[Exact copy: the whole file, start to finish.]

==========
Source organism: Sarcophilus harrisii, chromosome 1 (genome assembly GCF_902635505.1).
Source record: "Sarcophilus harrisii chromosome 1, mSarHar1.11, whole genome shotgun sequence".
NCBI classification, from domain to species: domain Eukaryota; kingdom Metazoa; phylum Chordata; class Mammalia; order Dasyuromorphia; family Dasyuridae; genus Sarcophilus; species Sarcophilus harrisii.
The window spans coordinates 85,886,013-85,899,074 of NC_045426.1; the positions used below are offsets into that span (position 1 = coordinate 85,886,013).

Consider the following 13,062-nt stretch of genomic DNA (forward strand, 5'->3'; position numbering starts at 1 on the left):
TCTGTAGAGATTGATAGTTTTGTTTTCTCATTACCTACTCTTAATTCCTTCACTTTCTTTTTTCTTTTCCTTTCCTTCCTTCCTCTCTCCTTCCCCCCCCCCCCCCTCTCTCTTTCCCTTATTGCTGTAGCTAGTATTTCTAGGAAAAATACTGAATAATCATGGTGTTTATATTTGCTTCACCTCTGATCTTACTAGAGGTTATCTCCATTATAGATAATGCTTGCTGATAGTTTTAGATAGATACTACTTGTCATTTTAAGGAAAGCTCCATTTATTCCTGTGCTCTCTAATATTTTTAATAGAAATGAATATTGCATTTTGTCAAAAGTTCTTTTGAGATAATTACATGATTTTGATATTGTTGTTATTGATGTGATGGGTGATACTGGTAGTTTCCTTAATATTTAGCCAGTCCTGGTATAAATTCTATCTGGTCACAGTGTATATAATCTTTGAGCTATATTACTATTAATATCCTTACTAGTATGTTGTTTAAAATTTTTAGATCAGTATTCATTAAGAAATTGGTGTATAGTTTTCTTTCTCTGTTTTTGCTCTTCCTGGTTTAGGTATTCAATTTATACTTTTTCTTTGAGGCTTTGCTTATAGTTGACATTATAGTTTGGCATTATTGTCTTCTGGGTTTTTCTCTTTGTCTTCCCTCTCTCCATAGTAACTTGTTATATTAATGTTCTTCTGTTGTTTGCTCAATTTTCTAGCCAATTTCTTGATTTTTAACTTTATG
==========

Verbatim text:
Source organism: Sarcophilus harrisii, chromosome 1 (genome assembly GCF_902635505.1).
Source record: "Sarcophilus harrisii chromosome 1, mSarHar1.11, whole genome shotgun sequence".
NCBI classification, from domain to species: domain Eukaryota; kingdom Metazoa; phylum Chordata; class Mammalia; order Dasyuromorphia; family Dasyuridae; genus Sarcophilus; species Sarcophilus harrisii.
The window spans coordinates 85,886,013-85,899,074 of NC_045426.1; the positions used below are offsets into that span (position 1 = coordinate 85,886,013).

Consider the following 13,062-nt stretch of genomic DNA (forward strand, 5'->3'; position numbering starts at 1 on the left):
TCTGTAGAGATTGATAGTTTTGTTTTCTCATTACCTACTCTTAATTCCTTCACTTTCTTTTTTCTTTTCCTTTCCTTCCTTCCTCTCTCCTTCCCCCCCCCCCCCCTCTCTCTTTCCCTTATTGCTGTAGCTAGTATTTCTAGGAAAAATACTGAATAATCATGGTGTTTATATTTGCTTCACCTCTGATCTTACTAGAGGTTATCTCCATTATAGATAATGCTTGCTGATAGTTTTAGATAGATACTACTTGTCATTTTAAGGAAAGCTCCATTTATTCCTGTGCTCTCTAATATTTTTAATAGAAATGAATATTGCATTTTGTCAAAAGTTCTTTTGAGATAATTACATGATTTTGATATTGTTGTTATTGATGTGATGGGTGATACTGGTAGTTTCCTTAATATTTAGCCAGTCCTGGTATAAATTCTATCTGGTCACAGTGTATATAATCTTTGAGCTATATTACTATTAATATCCTTACTAGTATGTTGTTTAAAATTTTTAGATCAGTATTCATTAAGAAATTGGTGTATAGTTTTCTTTCTCTGTTTTTGCTCTTCCTGGTTTAGGTATTCAATTTATACTTTTTCTTTGAGGCTTTGCTTATAGTTGACATTATAGTTTGGCATTATTGTCTTCTGGGTTTTTCTCTTTGTCTTCCCTCTCTCCATAGTAACTTGTTATATTAATGTTCTTCTGTTGTTTGCTCAATTTTCTAGCCAATTTCTTGATTTTTAACTTTATG